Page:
The commander of Ukraine's armed forces has warned of possible "wide-scale aggression" by Russia against his country.
Viktor Muzhenko, the Ukrainian military's chief of staff, told RFE/RL in a February 23 interview that Kyiv's army must be prepared for any type of Russian threat amid its ongoing war against Moscow-backed separatists in the east of the country.
"We must be ready to stand against [aggression] now, tomorrow, a week after, a year after, three years after, until the moment when such a threat goes away," Muzhenko said.
Read alsoNo more ATO: What Donbas Operation format change means for troops and civiliansThe threats include a "possible wide-scale operation" and "wide-scale aggression" by Russia against Ukraine, he added.
His comments follow Ukrainian President Petro Poroshenko's signing this week of a law that supporters say will help Kyiv restore control of territory that has been held by Russia-backed separatists in Ukraine's eastern regions of Luhansk and Donetsk since April 2014.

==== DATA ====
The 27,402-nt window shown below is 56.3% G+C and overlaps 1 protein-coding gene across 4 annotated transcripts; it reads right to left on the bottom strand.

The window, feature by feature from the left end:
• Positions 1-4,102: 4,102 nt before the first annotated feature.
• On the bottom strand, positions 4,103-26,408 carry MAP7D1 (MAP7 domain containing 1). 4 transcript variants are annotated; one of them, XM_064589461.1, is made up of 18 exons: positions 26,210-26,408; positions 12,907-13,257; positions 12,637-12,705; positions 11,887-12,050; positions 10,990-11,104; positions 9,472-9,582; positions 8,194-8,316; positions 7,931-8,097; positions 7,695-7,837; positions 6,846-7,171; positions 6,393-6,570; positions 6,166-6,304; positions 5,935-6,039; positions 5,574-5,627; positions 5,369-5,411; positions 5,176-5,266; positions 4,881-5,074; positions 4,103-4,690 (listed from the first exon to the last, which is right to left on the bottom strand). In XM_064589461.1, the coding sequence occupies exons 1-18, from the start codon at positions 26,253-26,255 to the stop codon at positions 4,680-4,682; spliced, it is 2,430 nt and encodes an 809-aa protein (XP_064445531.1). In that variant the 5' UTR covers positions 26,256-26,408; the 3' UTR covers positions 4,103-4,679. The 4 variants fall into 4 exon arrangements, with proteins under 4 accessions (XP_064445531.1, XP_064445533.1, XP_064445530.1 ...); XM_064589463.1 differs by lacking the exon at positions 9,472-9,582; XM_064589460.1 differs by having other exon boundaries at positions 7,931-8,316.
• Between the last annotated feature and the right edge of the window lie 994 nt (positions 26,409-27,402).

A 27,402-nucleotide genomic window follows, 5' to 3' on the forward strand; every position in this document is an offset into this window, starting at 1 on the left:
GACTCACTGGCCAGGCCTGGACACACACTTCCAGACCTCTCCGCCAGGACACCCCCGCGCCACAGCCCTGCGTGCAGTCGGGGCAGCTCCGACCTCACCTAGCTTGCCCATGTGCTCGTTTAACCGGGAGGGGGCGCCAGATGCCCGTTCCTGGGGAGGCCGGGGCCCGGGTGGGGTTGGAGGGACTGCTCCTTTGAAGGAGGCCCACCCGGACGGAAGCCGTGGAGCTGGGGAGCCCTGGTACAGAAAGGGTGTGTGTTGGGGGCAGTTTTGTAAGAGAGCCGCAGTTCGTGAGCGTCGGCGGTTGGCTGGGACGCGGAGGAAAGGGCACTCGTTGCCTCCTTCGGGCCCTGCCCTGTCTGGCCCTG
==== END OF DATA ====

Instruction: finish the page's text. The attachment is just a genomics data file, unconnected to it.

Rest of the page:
The new law puts all military and law enforcement activities in eastern Ukraine under the control of the Ukrainian Army's top command, a move that formally ends what Kyiv has until now referred to as an "antiterrorist operation" in the area.
"The antiterrorist operation will be over and we will move further to the operations by the joint forces," Muzhenko said.
"That means a clear structure of the management system, the subordination of certain forces and resources to the military command, creation of the joint operative headquarters as the main body to manage the operation on the territories of the Donetsk and Luhansk regions," he added.
The move will help to "more effectively administer Ukraine's armed forces" in the region, Muzhenko said.